Long Day Adventures in Aspen, Colorado

Long Day Ted Mahon

This guest blog comes from Aspen Local Ted Mahon via the Aspen Times. See below for his suggestions on long day hikes located around Aspen:

We’re in the back half of August, and summer is winding down. The morning temperatures are a little cooler, and late-season flowers are all that remain in the high country. If you look around, you’ll see some aspen trees starting to show some yellow leaves — September is just around the corner.

If there’s a silver lining to this time of August when summer starts winding down — apart from the fact that ski season is approaching — it’s that we’re into the time of the year when we’re often at our peak fitness. 

We’ve been out on the trails all summer — hiking, running, backpacking. We’ve logged the miles and acclimated to high elevation and summer conditions. We’re primed for a big outing.

I refer to them as long days. Simply put, they’re any effort that has you on the trail all day. A single metric doesn’t define them.

Long days aren’t only measured by distance covered. Time on the trail and effort required figure in just as significantly. A long day might start with a headlamp. It usually requires food beyond a Clif bar and a packet of Honey Stinger chews. In some cases, you might have to filter water along the way.

You’ll need extra layers and a rain shell because you’ll likely be out during the period of afternoon showers. Long days might cover so much ground that a car shuttle is required. A GPS map app might come in handy — maybe even an InReach to let people know everything is OK.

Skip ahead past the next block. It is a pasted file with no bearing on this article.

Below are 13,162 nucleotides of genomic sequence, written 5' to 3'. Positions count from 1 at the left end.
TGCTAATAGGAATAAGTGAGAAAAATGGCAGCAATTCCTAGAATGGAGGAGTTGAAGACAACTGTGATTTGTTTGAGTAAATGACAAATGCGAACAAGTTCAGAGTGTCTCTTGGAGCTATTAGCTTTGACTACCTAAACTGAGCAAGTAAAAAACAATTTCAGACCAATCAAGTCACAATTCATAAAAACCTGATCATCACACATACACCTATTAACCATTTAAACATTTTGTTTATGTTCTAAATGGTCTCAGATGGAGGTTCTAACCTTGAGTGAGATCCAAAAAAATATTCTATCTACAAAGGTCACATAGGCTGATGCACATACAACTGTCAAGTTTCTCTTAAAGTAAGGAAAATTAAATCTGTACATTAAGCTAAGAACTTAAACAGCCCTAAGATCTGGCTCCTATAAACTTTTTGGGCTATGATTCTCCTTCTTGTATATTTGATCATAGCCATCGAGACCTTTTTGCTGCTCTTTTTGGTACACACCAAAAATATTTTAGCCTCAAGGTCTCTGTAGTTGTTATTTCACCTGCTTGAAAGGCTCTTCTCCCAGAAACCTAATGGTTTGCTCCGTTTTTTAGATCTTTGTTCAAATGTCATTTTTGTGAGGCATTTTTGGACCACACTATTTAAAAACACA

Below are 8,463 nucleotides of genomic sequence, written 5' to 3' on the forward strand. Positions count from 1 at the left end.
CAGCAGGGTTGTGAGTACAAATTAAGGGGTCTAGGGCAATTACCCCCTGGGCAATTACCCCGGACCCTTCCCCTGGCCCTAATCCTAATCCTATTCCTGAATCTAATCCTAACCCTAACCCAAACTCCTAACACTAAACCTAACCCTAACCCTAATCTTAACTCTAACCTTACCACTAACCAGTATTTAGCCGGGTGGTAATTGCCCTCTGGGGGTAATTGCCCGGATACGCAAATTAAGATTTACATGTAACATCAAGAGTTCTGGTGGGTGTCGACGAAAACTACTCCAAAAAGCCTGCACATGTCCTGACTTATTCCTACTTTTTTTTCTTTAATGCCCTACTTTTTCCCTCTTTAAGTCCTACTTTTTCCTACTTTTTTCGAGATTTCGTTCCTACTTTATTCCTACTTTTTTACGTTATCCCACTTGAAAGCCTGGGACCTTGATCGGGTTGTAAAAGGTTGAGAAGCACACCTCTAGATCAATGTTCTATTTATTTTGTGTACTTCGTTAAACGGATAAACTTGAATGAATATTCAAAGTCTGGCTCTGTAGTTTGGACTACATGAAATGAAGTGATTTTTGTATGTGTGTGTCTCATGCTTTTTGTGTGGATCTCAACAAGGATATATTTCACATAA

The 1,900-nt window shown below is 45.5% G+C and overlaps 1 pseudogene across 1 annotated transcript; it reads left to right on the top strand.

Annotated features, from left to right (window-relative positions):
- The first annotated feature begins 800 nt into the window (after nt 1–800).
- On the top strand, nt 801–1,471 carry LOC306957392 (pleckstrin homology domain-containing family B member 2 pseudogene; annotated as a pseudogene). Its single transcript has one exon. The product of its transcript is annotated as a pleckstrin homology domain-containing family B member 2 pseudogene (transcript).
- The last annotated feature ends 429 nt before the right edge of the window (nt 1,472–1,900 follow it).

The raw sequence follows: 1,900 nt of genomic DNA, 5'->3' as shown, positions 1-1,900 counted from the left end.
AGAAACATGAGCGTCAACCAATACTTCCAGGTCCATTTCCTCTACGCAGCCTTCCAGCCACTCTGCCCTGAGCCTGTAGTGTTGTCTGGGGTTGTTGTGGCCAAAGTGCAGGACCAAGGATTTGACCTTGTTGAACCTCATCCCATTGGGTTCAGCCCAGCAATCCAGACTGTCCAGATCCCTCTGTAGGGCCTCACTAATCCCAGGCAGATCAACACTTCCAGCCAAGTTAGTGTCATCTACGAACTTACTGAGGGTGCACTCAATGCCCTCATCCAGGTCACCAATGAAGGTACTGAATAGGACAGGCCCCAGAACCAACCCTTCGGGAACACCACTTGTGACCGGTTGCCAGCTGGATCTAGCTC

If you have a bucket-list hiking goal that falls into this category, now might be the time to make it happen.

When I think of long day outings in the Aspen area, a few stand out as worthy objectives. They can be completed as a moderately paced all-day hike, a trail run or even a multi-day backpack.

They’re all in beautiful locations and involve crossing high passes, sometimes more than one. And while they’re all technically in the local Elk Mountains, they cover different valleys and drainages.

Willow Lake

The Snowmass to East Snowmass Three Pass Loop

The trailheads for Snowmass and East Snowmass creeks are at the very end of Snowmass Creek Road. From that single starting point, you can complete a 22-mile loop and finish right where you started. You can follow the route in either direction, but I prefer to start with the more mellow-angled Snowmass Creek trail and go counterclockwise. 

Follow the well-traveled Snowmass Creek Trail for 8 miles toward the namesake lake. Before you reach the lake, look for a signed fork to the left and follow that up the valley towards Buckskin Pass.

Reach Buckskin Pass at mile 11 and descend its east side to a signed fork for Willow Pass. Climb that trail to the 12,560-foot pass and take in the incredible view down to Willow Lake.

Descend towards Willow Lake, looking for another marked left turn that will bring you up to the saddle between the Willow Creek drainage and East Snowmass Creek — the third pass of the route. Follow the East Snowmass Creek Trail down through the beautiful valley for 7 miles to the trailhead where you started earlier that day.